GREEN TECH 286 views
A three-judge panel tossed out a rule promulgated by the Federal Energy Regulatory Commission that has been instrumental in reducing peak power consumption on a nationwide basis.
And, while supporters and critics agree that the decision is a setback for demand response providers and a boon for utilities, the setback may prove to be only temporary. In fact, the biggest beneficiaries could be the developers of energy storage systems and building management software that effectively accomplish what demand response programs do without the regulatory overhead.
Demand response is the clunky term for one of the biggest innovations in the power industry in the last several decades. Under demand response programs, utilities contract with a third party provider to get end-users to turn down their power during hot summer days when a power outage looms. For many utilities, it’s cheaper than trying to buy power on the spot market. End-users like it because they get a pretty sizeable payment every month for agreeing inching down their thermostat a couple of degrees. Over time, demand response programs can also help utilities reduce the number of emergency power plants they have to build.
EnerNoc, one of the pioneers of demand response, had quite a bit of difficulty getting investors when they founded the company. But since then, EnerNoc has gone public, many other companies have developed demand response offerings, and the concept has been adopted in China, Japan, Australia, Europe and elsewhere. It’s truly an American success story started by two guys with a phone.
In 2011, FERC further expanded the market for demand response with Rule 745, which essentially said that people who reduced power consumption under demand response programs would get paid as much as utilities would get for supplying power. If a utility charged 8 cents a kilowatt hour, for instance, a company or possibly a homeowner could get paid the same amount for turning down their lights. Wal-Mart, Alcoa came out in support of Rule 745 when it came out because it would potentially save millions.
“FERC went far beyond removing barriers to demand response resources. Instead of simply ‘removing barriers,’ the rule draws demand response resources into the market and then dictates the compensation providers of such resources must receive,” the court stated.
Critics fear that the decision will make demand response less attractive and hence curb its growth.
The court’s decision, however, does not regulate two very important factors: spite and technology. First, spite. Large power consumers hate demand charges, those supplemental fees tacked onto utility bills to cover their potential peak power consumption. Demand charges can account for 20% or more of a monthly power bill.
Second, technology. Battery systems and software can be used to automate peak power reduction. The Mark Hopkins Hotel, for instance, is using a system from Stem to help reduced its monthly demand charges of $30,000. Sustainability measures like this now account for 7% of the hotel chain’s profit, according to Harry Hobbs, area director for engineering.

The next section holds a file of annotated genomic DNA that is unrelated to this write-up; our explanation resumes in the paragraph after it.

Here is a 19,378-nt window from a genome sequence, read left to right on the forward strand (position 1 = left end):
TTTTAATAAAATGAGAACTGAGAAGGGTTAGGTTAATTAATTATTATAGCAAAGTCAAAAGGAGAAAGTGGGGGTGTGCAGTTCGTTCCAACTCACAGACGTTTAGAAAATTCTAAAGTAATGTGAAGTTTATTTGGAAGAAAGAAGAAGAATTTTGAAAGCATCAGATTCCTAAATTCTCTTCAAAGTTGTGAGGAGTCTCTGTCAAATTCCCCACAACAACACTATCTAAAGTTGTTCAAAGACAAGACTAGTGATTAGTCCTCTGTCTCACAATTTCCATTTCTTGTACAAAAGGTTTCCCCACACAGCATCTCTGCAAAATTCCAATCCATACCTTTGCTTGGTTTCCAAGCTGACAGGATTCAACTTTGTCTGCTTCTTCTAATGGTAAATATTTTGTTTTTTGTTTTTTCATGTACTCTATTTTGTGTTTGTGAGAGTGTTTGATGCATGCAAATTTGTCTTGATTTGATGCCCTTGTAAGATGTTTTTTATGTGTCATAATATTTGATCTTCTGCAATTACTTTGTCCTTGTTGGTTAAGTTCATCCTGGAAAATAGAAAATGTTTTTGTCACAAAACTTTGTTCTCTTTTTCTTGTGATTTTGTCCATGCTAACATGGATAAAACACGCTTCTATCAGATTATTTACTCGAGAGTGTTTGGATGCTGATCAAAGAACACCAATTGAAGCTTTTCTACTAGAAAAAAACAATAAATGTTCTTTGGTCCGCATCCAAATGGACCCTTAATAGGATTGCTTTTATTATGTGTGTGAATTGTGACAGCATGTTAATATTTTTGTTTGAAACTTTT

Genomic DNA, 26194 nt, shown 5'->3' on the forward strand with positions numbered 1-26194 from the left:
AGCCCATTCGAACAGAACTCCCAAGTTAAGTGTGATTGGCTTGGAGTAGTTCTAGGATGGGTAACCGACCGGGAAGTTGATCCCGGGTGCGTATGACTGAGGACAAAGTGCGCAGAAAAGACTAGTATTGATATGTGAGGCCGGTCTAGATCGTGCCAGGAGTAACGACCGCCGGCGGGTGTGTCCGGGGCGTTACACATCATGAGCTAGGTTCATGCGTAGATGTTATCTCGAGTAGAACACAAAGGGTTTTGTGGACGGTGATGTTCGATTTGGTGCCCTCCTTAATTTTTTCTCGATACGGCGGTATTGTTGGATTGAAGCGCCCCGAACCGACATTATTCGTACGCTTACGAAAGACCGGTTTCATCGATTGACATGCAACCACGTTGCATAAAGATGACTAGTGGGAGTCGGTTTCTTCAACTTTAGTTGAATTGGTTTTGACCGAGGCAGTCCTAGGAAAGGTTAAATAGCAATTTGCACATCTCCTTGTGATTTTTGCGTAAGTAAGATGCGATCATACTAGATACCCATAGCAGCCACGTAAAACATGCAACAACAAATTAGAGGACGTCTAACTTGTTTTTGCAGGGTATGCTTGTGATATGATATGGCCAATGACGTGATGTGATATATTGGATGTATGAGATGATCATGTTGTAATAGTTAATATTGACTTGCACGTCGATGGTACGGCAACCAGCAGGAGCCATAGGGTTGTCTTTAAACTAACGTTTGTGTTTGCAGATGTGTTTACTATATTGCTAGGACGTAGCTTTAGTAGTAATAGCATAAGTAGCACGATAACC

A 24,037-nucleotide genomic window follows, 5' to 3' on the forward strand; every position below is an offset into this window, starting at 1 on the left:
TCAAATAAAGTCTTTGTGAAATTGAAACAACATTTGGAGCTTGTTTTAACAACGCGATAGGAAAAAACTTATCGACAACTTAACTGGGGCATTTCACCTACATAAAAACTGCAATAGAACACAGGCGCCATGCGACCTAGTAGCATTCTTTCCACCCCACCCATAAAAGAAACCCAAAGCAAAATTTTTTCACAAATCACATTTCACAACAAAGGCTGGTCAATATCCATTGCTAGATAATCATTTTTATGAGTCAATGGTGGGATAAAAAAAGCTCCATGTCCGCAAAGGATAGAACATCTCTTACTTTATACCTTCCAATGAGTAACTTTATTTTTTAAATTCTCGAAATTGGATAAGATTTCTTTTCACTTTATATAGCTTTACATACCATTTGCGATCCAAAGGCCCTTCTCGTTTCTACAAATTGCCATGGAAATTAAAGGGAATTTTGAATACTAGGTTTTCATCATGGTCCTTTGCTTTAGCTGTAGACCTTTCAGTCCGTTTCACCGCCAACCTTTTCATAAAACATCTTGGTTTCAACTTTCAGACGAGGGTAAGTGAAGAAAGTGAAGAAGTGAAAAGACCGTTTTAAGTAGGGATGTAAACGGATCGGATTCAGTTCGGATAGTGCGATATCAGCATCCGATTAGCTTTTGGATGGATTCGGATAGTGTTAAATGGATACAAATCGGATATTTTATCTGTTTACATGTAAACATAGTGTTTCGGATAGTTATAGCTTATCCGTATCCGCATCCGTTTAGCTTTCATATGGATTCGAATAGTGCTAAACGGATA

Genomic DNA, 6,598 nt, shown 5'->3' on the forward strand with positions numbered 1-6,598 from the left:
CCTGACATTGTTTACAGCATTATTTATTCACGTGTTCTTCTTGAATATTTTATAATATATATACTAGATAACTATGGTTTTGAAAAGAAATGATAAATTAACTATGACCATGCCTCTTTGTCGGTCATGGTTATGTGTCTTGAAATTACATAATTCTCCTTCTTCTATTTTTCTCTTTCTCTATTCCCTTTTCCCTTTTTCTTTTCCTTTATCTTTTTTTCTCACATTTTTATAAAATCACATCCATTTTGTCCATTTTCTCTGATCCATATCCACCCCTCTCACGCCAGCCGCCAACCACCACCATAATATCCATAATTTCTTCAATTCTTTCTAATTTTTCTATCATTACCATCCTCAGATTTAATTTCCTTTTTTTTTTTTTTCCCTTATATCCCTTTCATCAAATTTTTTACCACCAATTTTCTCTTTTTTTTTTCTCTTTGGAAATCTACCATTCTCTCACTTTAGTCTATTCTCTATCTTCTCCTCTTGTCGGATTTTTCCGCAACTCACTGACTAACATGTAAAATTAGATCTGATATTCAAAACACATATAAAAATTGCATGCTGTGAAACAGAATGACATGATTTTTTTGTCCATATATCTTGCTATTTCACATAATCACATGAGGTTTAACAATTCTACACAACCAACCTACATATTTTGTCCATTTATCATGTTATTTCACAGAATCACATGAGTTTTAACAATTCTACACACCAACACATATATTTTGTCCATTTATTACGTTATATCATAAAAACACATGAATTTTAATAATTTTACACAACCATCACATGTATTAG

The best part about these systems for regulating power building-by-building is that you really don’t need regulatory approval. You can just install them. The disadvantage is that you can’t guarantee consistent savings across the board in an emergency. In a weird way, utilities may be in a worse position if these individual systems take off in the setback for demand response because they will have to still prepare for peak power events, but they won’t be selling as much power.
The decision could also further galvanize support for the overhaul of the utility business model. Critics are no doubt going to point out that their rates of return are regulated. In Florida, utilities can charge consumers monthly fees for nuclear power facilities that may never get built. As Nat Goldhaber, managing director of Claremont Creek Ventures likes to say, there is no such thing as a free market for energy. The prices are always somehow regulated. Why should they get guaranteed returns on their capital projects, critics will ask, but we can’t get technology that helps us reduce the need for those power plants?
Very soon, you could see Wal-Mart, the Sierra Club, car makers and virtually every employer in a region standing on one side of the aisle during hearings on electricity rates and utilities standing all alone on the other.
It will be kind of lonely.
Here is what the Court said:
Electric Power Supply Association and four other energy industry associations (“Petitioners”) petition this court for review of a final rule by the Federal Energy Regulatory Commission (“FERC” or “the Commission”) governing what FERC calls “demand response resources in the wholesale energy market.” The rule seeks to incentivize retail customers to reduce electricity consumption when economically efficient. Petitioners complain FERC’s new rule goes too far, encroaching on the states’ exclusive jurisdiction to regulate the retail market. We agree and vacate the rule in its entirety.
Download the order HERE> 11-1486-1494281_Appeal of FERC Order 745